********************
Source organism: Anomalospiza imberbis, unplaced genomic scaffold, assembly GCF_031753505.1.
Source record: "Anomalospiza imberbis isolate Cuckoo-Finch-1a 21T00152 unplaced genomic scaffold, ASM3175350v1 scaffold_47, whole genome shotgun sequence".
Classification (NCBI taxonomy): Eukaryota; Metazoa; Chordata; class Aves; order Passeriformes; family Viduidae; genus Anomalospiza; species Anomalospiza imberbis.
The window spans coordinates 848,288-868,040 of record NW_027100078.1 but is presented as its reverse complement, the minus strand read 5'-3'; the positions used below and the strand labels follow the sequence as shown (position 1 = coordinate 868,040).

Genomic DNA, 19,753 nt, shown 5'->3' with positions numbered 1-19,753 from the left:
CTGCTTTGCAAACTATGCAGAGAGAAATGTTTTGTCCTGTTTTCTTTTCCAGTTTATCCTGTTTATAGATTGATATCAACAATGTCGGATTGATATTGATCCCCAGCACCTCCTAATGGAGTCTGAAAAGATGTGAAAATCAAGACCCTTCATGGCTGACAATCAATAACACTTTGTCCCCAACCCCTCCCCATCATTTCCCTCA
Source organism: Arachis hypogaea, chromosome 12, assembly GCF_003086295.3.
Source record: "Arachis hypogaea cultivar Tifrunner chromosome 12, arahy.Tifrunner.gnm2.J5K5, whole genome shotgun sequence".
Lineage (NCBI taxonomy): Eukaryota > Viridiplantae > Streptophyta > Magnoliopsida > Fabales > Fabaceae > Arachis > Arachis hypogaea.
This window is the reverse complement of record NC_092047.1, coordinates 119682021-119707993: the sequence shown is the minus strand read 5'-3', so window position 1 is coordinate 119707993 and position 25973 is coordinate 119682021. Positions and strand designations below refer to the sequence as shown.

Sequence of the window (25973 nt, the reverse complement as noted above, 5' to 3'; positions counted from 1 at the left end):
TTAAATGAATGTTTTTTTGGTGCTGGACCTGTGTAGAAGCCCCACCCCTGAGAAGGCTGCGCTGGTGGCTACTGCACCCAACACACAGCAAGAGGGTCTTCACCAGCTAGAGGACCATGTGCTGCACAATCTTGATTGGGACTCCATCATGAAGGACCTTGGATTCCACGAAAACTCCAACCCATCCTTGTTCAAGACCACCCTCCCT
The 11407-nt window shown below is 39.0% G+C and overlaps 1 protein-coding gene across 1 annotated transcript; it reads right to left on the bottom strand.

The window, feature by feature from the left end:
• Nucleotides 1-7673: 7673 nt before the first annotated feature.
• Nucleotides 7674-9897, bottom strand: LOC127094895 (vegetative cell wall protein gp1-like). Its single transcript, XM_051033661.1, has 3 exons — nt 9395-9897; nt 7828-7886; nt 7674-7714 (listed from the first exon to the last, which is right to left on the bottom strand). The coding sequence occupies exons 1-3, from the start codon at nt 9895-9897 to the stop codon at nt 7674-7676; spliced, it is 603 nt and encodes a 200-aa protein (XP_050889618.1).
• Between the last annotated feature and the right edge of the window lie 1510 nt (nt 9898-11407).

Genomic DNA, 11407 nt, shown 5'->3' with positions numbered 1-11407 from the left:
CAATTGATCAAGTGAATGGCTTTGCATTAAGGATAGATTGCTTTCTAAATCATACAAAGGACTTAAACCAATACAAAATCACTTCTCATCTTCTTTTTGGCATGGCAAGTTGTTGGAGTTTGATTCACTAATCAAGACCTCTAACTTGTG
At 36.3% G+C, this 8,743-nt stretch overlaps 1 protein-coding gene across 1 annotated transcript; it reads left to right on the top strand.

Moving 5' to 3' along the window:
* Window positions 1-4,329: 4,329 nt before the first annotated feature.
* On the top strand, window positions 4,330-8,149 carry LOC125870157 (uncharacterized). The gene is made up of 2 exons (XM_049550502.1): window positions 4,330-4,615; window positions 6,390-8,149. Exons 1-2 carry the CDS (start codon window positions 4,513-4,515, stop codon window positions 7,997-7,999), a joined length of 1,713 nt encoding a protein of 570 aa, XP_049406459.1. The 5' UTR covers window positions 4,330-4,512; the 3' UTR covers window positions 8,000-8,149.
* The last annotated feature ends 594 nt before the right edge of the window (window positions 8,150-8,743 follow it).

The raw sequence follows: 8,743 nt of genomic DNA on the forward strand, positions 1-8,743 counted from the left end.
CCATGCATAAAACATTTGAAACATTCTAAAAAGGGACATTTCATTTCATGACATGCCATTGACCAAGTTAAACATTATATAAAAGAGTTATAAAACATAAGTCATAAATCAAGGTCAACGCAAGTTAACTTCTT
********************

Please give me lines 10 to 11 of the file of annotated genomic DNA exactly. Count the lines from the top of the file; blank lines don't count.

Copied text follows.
This window is the reverse complement of record NC_092047.1, coordinates 119682021-119707993: the sequence shown is the minus strand read 5'-3', so window position 1 is coordinate 119707993 and position 25973 is coordinate 119682021. Positions and strand designations below refer to the sequence as shown.

Sequence of the window (25973 nt, the reverse complement as noted above, 5' to 3'; positions counted from 1 at the left end):